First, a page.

E3140 brand new at Doncaster, yellow paint on the headcode box just visible...

post-7638-0-91239000-1542982405.jpg

Edited by Rugd1022
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Hello,

A good question, and one that lots of people are asking. We thought it was better to fill a gap that hadn't been covered by previous releases first, and then (if there's enough demand), to work our way forwards through the variants so that we can do Flexicoil-fitted Class 86/4s and 86/6s and then take another look at the 86/2s later, rather than repeating what had already been produced a few years ago. 

 

Pantograph is based on official drawings of the correct Stone-Faiveley type, but for practical reasons it has had to be 'beefed up' a little to withstand use on 4mm scale catenary. We're waiting to see the first samples 'in the flesh' and will then consider any changes that might be required. 

 

Hope this helps

 

Ben

With respect, the Pantographs supplied with the Olivia's Trains EM1s and EM2s were terrible, beefing up is not the answer, just a good design and modelling technique. My EM1s and EM2s have had their pantographs replaced by those designed, built and fitted by Mike Edge (Judith Edge Models). They run frequently and well under Viessman wires, and survive the occasional snag when the hand from the sky shifts the wires to deal with the infrequent derailment of a coach/wagon (normally Hornby early stuff). The said EM1/2s performed well after being laid up on account of the recent heat wave when very little running was done. In fact they started up and ran perfectly. It might also be observed that the pantographs fitted to the Bachman ALs also perform well. In the cases I am describing, all pantographs are continuously in contact with the wires, running through y junctions and trailing points forming three parallel tracks.

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Where's the Drool button?  AL6 in electric blue, surely the most beautiful of all AC electrics ever!  Meccano magazine in '65 or'66 had E3164 on the cover, no yellow panel.  Still in my mind's eye just stunning.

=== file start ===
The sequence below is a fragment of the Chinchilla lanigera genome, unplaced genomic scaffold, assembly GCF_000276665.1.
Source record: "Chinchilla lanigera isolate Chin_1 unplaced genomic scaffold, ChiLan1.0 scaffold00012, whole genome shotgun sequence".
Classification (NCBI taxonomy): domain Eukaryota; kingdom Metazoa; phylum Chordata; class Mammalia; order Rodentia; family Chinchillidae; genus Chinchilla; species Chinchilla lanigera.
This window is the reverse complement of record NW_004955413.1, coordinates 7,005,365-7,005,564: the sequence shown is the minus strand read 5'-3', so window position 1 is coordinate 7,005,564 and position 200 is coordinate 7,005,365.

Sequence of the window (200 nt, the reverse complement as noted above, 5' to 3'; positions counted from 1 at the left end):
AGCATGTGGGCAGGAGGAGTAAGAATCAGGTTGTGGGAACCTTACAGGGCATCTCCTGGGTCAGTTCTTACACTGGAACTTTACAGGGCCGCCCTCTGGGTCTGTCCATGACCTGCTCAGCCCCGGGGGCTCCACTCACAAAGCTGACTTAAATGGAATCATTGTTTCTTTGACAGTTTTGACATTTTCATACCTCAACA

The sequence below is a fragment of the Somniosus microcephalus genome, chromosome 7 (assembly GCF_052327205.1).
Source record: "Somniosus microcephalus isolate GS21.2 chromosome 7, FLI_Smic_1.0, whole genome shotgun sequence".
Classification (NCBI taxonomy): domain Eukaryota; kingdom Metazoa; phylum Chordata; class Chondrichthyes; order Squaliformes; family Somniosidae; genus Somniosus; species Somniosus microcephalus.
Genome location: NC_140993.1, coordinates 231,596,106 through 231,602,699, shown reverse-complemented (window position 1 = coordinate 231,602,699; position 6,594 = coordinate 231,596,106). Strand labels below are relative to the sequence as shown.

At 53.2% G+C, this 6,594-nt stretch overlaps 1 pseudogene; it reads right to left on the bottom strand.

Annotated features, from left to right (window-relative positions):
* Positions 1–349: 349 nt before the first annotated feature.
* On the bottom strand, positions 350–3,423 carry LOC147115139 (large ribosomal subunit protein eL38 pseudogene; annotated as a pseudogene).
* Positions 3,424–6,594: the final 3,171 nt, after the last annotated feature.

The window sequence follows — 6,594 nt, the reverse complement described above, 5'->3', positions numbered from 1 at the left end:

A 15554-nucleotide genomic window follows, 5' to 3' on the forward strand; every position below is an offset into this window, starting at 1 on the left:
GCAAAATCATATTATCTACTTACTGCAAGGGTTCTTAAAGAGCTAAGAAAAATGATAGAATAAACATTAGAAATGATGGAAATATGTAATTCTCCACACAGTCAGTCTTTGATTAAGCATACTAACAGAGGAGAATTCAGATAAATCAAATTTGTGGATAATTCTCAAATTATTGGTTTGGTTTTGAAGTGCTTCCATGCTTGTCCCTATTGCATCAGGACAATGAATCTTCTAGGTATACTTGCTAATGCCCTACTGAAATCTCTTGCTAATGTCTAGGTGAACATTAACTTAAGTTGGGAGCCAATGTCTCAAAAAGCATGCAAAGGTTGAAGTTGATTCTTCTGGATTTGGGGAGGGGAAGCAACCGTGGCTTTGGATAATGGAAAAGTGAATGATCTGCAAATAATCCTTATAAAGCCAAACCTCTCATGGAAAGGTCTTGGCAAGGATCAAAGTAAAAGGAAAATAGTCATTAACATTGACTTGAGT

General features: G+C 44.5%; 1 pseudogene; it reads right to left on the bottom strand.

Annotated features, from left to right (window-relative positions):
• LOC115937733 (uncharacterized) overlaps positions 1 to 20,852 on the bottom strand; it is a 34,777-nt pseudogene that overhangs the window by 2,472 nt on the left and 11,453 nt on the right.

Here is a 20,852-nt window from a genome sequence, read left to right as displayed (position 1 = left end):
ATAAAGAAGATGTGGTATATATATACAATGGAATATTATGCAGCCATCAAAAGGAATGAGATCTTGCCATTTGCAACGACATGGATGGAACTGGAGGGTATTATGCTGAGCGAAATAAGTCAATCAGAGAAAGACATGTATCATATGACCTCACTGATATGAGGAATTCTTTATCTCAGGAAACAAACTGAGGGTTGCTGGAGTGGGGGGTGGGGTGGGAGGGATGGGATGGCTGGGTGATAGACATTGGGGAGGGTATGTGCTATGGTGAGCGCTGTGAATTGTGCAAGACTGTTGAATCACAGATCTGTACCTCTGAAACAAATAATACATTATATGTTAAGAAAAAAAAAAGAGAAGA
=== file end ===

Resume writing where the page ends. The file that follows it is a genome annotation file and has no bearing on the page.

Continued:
JF

I have to agree with this post. The locos that have been illustrated in this topic, in particular the pre-TOPS locos, are all worthy of being produced. Hopefully, there will not have to be a dribble effect of one pre-TOPS loco issued on a yearly basis. These are a very welcome addition to the Electric (OH) locos, and as has been stated in an earlier post, why not AL1-4s? The re-run and upgrade from Heljan's point of view is an obvious choice, let's hope they widen their horizons and continue with these types of locos.

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Very welcome news and not something I was expecting at all. There are a couple of extra livery variations possible which aren't listed in Andy's opening post - early blue with or without small yellow warning panels plus the white cab roof treatment, as per these two photos...

 

E3165 at Rugby in 1965...

attachicon.gifE3165 Rugby 1965.jpg

 

E3140 brand new at Doncaster, yellow paint on the headcode box just visible...

attachicon.gifE3140 Brand New @ Doncaster.jpg

As far as I’m aware, the cab roof on all the AL1 to AL6 locos was white from new with the lion and wheel emblem; only when painted BR Rail Blue with yellow ends did the cab roof go blue.

Only AL1’s to 5 were originally Electric Blue, the AL6 was BR Blue from new (darker than electric blue) and painted BR Rail Blue from January 1969.

 

Link to the BR Corporate Identity Manual published in July 1965.

http://www.doublearrow.co.uk/home.htm

 

Link to AL6 Rail Blue livery published in January 1969.

http://www.doublearrow.co.uk/manual/4_20.1969-01.gif

 

The other thing to notice on the photo’s is that when the yellow panel was added during building the buffer beam went from red to blue.

 

Keith

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As far as I’m aware, the cab roof on all the AL1 to AL6 locos was white from new with the lion and wheel emblem; only when painted BR Rail Blue with yellow ends did the cab roof go blue.

Only AL1’s to 5 were originally Electric Blue, the AL6 was BR Blue from new (darker than electric blue) and painted BR Rail Blue from January 1969.

 

Link to the BR Corporate Identity Manual published in July 1965.

http://www.doublearrow.co.uk/home.htm

 

Link to AL6 Rail Blue livery published in January 1969.

http://www.doublearrow.co.uk/manual/4_20.1969-01.gif

 

The other thing to notice on the photo’s is that when the yellow panel was added during building the buffer beam went from red to blue.

 

Keith

http://www.rmweb.co.uk/community/index.php?/topic/139654-Heljan-announce-re-tooled-class-86-in-oo/?p=3374174

 

Despite the best efforts of many authors and experts I don't think the colour ever changed. How it was applied did which gave a very slight shade difference. Bit like modellers hand painting and using an air brush.

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Quite a few AL6s (together with some AL5 and AL1 types) ran with full yellow ends and white cab roofs between 1968 and about 1970-71.  Some AL5 and AL1 locos carried the darker rail blue but retained white cab roofs for a while over the same period which suggests they were repainted into the new corporate shade but had the white roof treatment added.  By 1972 it seems the majority of white cab roofs were corporate blue.